Well-known political commentator and scholar Mr Jusuf Wanandi enthralled SIIA members with a personal understanding of the history of Indonesia and Indonesian politics, and how this will shape what to expect in the next five to 10 years.
After 100 years of nationalism and subsequent (non)development in Indonesia, Wanandi said that the nation was bound together because of a myth that had its roots in the Majapahit kingdom, but also because of a much deeper cause – colonisation by the Dutch. The latter established the Ethical Policy to develop a national consciousness and promote education, both crucial policies because there were very few schools of tertiary learning before 1941.
In describing the evolution of Indonesia’s national consciousness leading to a National Revival for the country, Wanandi stressed the role of youth, highlighting the Youth Pledge (Sumpah Permuda) of 1928, when Indonesian Youth Nationalists called for One Nation (Satu Tanah – Air Indonesi), One People (Satu Bangsa — Orang Indonesia), and One Language (Satu Bahasa — Bahasa Indonesia). The Youth Pledge also consolidated all local movements into a single national movement. Such developments, Wanandi said, were limited by the Dutch in the past, but the situation changed with the Japanese Occupation, as the Japanese had to rely on the local population to train the military, and create a bureaucracy.
Reflecting upon Sukarno’s leadership, Wanandi commented that he did very well on establishing good relations with Indonesia’s neighbours, and played an instrumental role in leading ASEAN the right way. The present leadership under Susilo Bambang Yudhoyono (SBY) stands in major contrast however, as SBY’s administration seems too often hesitant to make key decisions to overcome crises – this is the crux of what is presently hurting the country, especially the domestic economy, which is not faring as well as it should. Other problems lacking effective decision-making include taxation, labour relations, unemployment, and the lack of long-term investment strategies.
Wanandi rounded off his remarks by noting two challenges for Indonesia in the next five to 10 years. First, the nation’s peoples are diverse, and a prevailing attitude of jealousy has presented a stumbling block to their unity. The mistrust between the various factions has also pervaded the way the nation’s resources (e.g., forestry, fishery, haze) have been managed, and contributed to the loss of respect for political leadership. In short, Wanandi said there is ‘no heart’ for nation-building. Second, while Wanandi acknowledged the country is looking more federalist, with promising developments on the democracy front, he cautioned that administration and governance practices remain problems for Indonesia to overcome, and urged that capacity-building assistance was sorely needed by Indonesia’s neighbours and friends.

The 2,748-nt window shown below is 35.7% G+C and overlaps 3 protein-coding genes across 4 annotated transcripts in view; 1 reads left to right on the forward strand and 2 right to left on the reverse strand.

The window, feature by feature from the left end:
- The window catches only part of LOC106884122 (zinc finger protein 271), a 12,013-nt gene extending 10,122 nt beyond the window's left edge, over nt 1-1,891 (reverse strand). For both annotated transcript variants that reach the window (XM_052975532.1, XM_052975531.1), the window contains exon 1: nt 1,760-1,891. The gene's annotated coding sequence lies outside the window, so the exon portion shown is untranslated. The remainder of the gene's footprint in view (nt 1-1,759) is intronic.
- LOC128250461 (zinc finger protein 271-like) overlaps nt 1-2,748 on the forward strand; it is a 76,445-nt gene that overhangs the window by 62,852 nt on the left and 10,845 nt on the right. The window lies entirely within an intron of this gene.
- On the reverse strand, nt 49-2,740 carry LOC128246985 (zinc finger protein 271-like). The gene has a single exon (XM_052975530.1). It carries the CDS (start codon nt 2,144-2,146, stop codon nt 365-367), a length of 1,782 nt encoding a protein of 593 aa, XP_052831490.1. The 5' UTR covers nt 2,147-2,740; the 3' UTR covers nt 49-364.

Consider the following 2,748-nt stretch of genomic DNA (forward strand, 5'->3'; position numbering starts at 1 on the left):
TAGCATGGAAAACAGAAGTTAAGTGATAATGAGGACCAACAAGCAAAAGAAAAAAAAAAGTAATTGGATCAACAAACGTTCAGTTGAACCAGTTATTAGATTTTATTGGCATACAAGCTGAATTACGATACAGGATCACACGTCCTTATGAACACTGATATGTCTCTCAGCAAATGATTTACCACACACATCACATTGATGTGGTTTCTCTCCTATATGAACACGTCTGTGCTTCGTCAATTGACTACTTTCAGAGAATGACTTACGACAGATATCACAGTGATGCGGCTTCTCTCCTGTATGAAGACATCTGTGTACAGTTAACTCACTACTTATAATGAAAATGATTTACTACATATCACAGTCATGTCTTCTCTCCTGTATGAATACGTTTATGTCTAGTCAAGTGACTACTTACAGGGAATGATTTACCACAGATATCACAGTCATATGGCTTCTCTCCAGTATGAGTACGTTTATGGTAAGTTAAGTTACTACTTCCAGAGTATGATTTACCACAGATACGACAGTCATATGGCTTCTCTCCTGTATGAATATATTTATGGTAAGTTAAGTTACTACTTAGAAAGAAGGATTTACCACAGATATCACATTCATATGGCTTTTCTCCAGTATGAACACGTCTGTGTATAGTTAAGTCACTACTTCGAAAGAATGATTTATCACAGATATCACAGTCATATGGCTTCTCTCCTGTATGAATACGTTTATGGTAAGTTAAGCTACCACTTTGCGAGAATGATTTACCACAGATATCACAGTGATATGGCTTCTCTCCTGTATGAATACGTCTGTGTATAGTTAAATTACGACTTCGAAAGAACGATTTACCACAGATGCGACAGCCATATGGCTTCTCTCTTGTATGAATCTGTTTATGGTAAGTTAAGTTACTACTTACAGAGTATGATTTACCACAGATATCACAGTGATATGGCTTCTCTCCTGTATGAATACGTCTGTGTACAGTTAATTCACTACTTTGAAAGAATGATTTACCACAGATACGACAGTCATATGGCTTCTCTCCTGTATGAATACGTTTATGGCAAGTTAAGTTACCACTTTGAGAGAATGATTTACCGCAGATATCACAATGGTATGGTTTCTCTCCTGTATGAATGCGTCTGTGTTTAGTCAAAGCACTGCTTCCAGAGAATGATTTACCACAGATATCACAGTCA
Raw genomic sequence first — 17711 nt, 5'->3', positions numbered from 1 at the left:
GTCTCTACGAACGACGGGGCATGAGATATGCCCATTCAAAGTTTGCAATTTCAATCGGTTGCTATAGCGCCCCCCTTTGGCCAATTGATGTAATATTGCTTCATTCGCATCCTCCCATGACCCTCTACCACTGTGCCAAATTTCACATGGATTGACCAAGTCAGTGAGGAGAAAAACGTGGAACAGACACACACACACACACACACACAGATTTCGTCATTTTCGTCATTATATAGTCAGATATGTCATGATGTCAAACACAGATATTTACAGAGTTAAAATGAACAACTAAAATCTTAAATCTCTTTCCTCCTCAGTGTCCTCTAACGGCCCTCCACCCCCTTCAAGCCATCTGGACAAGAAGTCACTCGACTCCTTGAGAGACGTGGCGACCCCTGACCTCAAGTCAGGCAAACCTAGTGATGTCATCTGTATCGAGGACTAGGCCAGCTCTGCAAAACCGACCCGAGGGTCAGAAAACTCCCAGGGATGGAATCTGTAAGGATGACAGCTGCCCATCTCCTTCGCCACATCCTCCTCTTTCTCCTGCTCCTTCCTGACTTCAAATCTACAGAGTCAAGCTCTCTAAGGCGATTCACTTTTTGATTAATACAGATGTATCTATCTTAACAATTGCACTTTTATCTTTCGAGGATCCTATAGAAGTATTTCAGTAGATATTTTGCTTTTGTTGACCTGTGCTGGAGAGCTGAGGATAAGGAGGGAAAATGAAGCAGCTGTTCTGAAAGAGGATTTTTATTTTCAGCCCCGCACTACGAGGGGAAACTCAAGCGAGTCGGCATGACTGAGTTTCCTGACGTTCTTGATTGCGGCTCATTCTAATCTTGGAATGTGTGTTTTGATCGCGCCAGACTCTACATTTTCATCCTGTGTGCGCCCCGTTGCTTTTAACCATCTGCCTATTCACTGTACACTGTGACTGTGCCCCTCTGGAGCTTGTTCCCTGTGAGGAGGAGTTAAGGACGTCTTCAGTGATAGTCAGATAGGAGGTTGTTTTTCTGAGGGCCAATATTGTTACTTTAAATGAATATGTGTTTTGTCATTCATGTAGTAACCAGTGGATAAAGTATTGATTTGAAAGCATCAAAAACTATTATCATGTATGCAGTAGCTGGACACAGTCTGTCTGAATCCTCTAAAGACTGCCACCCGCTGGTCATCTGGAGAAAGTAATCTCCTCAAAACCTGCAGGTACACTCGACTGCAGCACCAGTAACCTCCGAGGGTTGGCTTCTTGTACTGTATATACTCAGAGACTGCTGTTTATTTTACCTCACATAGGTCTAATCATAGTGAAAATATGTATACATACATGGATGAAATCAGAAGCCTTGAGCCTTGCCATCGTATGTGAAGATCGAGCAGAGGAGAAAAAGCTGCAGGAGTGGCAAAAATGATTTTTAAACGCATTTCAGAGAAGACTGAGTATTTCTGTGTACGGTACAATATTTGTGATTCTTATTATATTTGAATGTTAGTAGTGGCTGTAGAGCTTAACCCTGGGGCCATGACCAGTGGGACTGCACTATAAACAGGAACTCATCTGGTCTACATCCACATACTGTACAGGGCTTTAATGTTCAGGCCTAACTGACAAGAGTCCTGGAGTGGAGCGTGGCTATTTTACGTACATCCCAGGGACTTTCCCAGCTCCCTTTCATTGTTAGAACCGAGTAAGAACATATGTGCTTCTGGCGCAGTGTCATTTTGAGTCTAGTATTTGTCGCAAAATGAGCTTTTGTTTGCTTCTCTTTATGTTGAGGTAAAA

Some comments from the Q&A segment:
Q: How have things changed after Indonesia has gone through the period of restructuring? Is the country still relying on the President for decisions?
JW: There is a lot more to be done for the economy. In the political arena, there has been a lot of improvement – unity in the country is stronger than before with democracy and decentralisation. Sectors on the ground are also making their own efforts to eradicate corruption after SBY’s endorsement. The DPR for example, has expressed firm commitment on anti-corruption. Elsewhere, Anwar Nasution, as chairman of Indonesia’s Audit Board, had recently declined two years in a row, to verify the accounting for the President (presumably for possible impeachment later). The NGOs and the press have also been active in pushing for greater accountability. But the legacy of corruption left behind by the Suharto regime has permeated every sector of life in the country, defying any quick-fixes to the problem.
Q: What is the real story behind Indonesia’s sand ban?
JW: It’s a cabinet decision. I believe Trade Minister Mari Pangestu had already warned Minister (Trade and Industry) Lim Hng Kiang twice before the official announcement. I think the ban is completely unnecessary, and can hurt goodwill between the two nations.
Q: Indonesia has been on a road-trip seeking FDI but investors are having problems in the country. It appears that Indonesia does not have the right framework. How do we work this out?
JW: This is not easy, as the country has not tried to properly explore the option of an open economy, but only to monopolise and cultivate family businesses. There is currently a xenophobic mentality against ourselves (Indonesians), as we have not come to terms with opening up – this is a critical period for Indonesia.
The Centre for Strategic and International Studies (CSIS) and the Jakarta Post which I head, have been consistent in informing the elite and politicians with regard to this issue, but everyone still wants to be heroes in their own constituency, which stymies progress. President SBY needs to explain that if more jobs are needed, businesses need to open their doors to foreign investors. The doors also need to be opened for new technology to allow the country to keep up with the rest.